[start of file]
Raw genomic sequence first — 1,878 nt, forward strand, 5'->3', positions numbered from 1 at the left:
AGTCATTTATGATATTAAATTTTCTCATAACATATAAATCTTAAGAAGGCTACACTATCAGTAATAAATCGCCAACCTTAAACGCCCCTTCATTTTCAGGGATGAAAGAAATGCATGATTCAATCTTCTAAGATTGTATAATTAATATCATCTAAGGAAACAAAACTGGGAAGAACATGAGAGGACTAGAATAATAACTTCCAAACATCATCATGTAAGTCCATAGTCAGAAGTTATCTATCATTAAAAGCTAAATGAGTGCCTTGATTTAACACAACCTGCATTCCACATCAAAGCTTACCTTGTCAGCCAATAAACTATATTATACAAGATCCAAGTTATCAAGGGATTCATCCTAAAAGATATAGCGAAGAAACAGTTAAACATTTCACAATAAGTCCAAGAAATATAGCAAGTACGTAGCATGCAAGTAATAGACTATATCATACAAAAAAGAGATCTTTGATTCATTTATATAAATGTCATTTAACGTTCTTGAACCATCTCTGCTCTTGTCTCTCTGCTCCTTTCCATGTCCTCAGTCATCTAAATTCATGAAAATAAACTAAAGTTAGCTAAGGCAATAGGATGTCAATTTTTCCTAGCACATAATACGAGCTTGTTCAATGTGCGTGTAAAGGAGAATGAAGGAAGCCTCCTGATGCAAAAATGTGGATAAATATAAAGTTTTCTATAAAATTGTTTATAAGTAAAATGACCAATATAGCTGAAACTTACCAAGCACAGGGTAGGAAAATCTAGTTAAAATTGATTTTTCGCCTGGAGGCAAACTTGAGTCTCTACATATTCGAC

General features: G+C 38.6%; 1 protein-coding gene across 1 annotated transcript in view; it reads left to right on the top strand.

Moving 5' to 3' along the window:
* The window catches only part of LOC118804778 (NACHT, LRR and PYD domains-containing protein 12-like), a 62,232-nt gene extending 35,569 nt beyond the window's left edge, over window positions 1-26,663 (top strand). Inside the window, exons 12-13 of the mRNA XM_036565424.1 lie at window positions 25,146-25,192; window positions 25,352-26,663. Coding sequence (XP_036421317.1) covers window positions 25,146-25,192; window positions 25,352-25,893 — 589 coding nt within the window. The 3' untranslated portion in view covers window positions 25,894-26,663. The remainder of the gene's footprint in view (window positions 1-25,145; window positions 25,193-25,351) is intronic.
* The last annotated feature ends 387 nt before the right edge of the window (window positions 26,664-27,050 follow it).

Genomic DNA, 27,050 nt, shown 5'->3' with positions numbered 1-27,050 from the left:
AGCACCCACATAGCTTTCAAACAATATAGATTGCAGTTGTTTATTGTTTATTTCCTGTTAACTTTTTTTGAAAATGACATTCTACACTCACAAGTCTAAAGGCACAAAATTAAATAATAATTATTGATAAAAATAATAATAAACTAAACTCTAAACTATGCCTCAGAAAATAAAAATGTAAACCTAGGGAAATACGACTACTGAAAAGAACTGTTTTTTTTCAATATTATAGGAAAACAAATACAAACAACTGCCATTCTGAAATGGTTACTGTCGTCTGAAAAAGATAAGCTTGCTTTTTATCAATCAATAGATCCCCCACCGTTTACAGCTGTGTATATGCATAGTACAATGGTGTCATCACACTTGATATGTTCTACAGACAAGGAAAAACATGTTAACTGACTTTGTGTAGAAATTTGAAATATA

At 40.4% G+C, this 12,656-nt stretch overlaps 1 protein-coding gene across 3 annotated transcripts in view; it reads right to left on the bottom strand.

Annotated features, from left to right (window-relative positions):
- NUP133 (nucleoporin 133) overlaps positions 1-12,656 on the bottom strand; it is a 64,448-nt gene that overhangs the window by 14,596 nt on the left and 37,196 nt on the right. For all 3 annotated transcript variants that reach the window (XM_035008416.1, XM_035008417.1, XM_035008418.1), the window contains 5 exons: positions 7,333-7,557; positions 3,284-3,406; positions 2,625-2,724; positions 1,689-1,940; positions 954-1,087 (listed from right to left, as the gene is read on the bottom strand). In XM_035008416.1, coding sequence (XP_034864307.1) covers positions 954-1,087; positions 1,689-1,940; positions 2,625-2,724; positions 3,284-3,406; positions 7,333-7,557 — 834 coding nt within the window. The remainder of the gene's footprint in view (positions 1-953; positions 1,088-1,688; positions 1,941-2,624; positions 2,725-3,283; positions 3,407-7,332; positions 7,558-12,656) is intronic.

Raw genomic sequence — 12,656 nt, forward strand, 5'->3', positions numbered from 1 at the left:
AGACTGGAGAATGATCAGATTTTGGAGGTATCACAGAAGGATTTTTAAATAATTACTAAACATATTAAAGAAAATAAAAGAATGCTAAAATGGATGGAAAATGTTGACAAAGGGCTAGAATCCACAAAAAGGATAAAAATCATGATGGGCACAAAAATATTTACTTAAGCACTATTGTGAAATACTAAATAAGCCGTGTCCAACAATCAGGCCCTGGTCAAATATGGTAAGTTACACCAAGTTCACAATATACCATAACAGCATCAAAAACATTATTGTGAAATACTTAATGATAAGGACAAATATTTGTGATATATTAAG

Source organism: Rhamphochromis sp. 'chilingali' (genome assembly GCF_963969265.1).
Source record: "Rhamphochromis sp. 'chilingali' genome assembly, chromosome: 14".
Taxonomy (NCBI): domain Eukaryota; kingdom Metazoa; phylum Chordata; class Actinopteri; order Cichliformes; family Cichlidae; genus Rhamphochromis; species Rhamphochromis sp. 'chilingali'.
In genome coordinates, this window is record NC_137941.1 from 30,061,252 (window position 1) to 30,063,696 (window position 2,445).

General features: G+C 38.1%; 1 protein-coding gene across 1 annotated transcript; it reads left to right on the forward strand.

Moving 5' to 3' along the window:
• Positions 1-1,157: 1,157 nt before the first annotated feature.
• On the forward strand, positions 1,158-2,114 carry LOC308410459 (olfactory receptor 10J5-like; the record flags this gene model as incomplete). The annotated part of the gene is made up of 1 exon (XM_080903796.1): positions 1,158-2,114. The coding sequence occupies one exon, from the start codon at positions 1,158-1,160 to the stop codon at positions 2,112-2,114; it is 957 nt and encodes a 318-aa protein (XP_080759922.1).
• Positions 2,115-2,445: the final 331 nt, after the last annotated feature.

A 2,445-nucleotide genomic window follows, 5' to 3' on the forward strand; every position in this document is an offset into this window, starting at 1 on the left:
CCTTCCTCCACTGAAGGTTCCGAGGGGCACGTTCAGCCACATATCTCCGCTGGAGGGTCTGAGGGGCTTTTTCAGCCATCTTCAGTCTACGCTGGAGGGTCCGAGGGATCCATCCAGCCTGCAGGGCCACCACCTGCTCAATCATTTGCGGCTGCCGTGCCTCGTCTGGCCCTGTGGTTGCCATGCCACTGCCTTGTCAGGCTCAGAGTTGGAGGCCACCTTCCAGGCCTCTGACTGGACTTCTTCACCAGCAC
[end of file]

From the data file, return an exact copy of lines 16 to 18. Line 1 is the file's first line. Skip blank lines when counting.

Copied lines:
Taxonomy (NCBI): domain Eukaryota; kingdom Metazoa; phylum Chordata; class Actinopteri; order Cichliformes; family Cichlidae; genus Rhamphochromis; species Rhamphochromis sp. 'chilingali'.
In genome coordinates, this window is record NC_137941.1 from 30,061,252 (window position 1) to 30,063,696 (window position 2,445).

General features: G+C 38.1%; 1 protein-coding gene across 1 annotated transcript; it reads left to right on the forward strand.